A first date doesn’t have to be at a fancy restaurant or expensive place, it just has to be fun. Maybe try and find out what the person you are taking out is interested in and do something along those lines.
Do they like music? Find a bar that has a live band to grab a drink. Google has plenty of date ideas. Just remember, too, that not everything has to be planned out but some of the best dates are spontaneous.
8. “If a guy asked me on a date over text, I would text back, 'Let’s meet for a coke or something and we’ll talk about it.'"
I laughed out loud when my grandmother said this because I can totally see her doing it, but her words have some truth in them. She told me she would meet that person for a coke and then make them ask her on a date in person.
While maybe this isn’t always realistic in lives that are dominated by technology, we need to remember how much better it is to speak face to face than over text message. Grandma says, “Technology has changed things because you don’t hear someone’s voice anymore. Hearing someone’s voice and the feeling or tone of it on the phone is better than a text because then you can kind of feel what’s going on.”
9. “Why can’t your friends introduce you personally?”
When I asked her about dating apps, she just didn’t understand why people have to meet virtually instead of introducing one another. It’s okay to play matchmaker if you’ve got a bunch of single friends.
She says, “I know dating apps happen and they work. I just don’t like that stuff. But if you are sitting around and you haven’t met anybody and that might be something you could do.”
10. “Even though I married at 21, I think it’s alright to wait, especially in today’s dating world. You don’t get together half the time to date so no wonder it takes a while.”
Marriage is huge, so there is no need to rush into it until you’ve found the right one. When you do find the right one, don’t lose them!
11. “I think that you don’t have to see someone and say ‘Oh gosh, he or she is not very good looking, I don't think I’m going to have fun with that person.’ Don’t rule people out so soon.”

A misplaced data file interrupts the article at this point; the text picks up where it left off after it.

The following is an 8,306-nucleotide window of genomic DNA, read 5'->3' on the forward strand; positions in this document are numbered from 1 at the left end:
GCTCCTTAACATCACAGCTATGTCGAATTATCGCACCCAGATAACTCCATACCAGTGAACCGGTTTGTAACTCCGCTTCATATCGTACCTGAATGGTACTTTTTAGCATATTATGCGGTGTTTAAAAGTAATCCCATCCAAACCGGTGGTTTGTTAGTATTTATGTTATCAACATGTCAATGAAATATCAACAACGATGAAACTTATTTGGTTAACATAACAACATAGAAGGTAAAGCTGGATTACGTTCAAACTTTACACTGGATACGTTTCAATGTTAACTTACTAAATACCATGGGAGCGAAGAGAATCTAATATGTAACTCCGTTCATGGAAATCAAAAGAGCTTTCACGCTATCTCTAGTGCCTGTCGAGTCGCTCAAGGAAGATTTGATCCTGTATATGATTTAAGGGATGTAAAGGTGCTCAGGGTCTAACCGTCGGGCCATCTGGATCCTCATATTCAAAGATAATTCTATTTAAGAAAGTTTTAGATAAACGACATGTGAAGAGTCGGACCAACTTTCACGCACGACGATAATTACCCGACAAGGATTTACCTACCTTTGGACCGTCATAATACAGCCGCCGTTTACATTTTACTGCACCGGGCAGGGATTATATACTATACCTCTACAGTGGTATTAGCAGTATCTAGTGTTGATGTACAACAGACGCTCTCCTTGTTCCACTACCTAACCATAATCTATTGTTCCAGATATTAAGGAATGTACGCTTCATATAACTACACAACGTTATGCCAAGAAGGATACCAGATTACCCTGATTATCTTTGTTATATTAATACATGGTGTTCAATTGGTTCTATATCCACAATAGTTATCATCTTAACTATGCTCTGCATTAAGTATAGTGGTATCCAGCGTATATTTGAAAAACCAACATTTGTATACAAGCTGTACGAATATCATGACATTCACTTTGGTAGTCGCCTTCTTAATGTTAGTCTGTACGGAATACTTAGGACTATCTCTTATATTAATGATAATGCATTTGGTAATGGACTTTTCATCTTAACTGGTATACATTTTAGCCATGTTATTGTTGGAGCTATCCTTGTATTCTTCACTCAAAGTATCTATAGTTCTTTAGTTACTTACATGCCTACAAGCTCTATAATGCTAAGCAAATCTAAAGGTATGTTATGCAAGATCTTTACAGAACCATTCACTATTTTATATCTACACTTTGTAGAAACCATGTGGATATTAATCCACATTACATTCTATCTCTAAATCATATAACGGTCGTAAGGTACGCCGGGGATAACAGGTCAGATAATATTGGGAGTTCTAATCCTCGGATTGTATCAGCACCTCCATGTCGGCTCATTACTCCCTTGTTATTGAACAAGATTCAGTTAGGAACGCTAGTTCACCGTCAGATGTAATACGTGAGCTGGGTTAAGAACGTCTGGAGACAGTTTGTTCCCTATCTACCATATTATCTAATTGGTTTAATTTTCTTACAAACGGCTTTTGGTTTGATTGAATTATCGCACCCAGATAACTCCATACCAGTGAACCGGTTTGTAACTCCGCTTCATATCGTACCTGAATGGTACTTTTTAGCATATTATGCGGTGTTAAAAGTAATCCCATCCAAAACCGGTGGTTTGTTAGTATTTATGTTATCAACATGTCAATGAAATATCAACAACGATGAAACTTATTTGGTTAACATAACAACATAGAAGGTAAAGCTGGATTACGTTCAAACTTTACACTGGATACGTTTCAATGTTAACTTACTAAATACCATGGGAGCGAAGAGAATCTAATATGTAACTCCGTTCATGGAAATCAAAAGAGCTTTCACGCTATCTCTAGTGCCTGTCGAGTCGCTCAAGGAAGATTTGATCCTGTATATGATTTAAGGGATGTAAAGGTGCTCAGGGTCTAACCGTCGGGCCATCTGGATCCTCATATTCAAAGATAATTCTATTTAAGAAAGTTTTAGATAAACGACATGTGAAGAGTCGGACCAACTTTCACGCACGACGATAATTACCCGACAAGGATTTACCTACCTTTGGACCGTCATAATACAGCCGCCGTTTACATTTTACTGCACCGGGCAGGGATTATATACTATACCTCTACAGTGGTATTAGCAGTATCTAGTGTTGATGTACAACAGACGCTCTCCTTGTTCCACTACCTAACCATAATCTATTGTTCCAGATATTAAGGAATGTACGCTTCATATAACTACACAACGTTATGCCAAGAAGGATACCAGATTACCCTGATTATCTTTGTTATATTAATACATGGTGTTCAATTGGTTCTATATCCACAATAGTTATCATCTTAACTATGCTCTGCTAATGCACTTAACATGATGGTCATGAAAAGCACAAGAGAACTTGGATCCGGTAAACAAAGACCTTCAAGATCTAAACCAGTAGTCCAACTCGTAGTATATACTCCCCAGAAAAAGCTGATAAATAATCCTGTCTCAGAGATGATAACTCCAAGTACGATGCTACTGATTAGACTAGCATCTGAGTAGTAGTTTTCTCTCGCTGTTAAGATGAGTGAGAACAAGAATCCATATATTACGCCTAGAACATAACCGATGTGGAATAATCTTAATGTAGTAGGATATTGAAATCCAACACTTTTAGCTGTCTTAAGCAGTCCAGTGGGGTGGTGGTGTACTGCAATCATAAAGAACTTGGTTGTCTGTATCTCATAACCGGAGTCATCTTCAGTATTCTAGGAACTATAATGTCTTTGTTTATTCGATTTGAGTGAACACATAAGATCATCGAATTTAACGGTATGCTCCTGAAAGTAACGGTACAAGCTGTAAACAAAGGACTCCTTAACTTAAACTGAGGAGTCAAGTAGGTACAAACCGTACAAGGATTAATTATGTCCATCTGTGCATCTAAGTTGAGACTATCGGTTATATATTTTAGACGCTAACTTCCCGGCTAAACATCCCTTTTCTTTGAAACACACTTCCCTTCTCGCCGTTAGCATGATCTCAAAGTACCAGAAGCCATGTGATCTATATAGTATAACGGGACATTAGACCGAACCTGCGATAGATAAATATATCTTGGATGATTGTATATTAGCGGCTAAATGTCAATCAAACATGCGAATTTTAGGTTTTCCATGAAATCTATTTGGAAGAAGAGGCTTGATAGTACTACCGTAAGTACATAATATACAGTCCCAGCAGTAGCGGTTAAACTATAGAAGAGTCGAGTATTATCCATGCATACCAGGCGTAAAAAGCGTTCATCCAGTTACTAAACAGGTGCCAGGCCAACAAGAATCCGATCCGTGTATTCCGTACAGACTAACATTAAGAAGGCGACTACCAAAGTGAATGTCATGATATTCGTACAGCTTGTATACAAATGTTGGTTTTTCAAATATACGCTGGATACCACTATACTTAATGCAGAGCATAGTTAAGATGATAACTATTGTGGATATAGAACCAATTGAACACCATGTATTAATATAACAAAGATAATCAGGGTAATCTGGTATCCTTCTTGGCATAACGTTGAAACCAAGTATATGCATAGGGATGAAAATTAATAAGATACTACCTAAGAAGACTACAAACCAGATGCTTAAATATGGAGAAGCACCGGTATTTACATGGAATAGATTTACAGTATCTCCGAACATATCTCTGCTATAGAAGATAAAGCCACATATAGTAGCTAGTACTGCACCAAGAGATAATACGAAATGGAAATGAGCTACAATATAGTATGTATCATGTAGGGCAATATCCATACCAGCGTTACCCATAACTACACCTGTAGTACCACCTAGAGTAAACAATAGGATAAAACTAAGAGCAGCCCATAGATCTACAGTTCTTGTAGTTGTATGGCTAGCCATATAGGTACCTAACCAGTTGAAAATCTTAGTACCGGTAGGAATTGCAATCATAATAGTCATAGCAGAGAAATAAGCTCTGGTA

With Facebook, dating apps and so much information readily available before you even go on a first date or meet the person, it is easy to rule people out.
Don’t be judgmental and be open to different people. You’ll never know what a person is really like until you give them a chance.
12. “Relationships are compromise and that’s kind of tough sometimes. Especially for me because I’m bossy.”
Perfection doesn’t exist. I hate to be a pessimist, but everyone you date will have something that eventually will bother you. They say you don’t know if you have a good relationship or not until you survive your first fight.
You just have to learn to work together to build a relationship; the long lasting ones don’t just build themselves.
13. “If you are in love with someone I think you just know that is the person you want to be with, you want to share things with and you know you are happy with them.”
I asked my grandmother, "What does love feel like?" and thought I would get a romantic answer of something along the lines of "flying" or "Your heart beats a million miles per hour." But according to my grandma, the real kind of love is simple.
You know in your heart that you want to be with that person. It just feels right. Love makes you happy. She says, “There are different kinds of love—when you first get married there is a big romantic passionate kind of love, and then there’s a different kind of love, almost a deeper love. Love is something you have to work on.”
14. “Do what you feel in their heart is right and keep their head on straight. Be true to yourself, and don’t try and be someone else or fit the mold of who you think that person might like.”
Sometimes we are so desperate to find someone that we try and change who we are. This never works.
Besides, you don’t want someone to date you or fall in love with you who doesn’t know the real you.
And keep your head on straight; I guess that means don’t go out of your mind searching for love, it will find a way.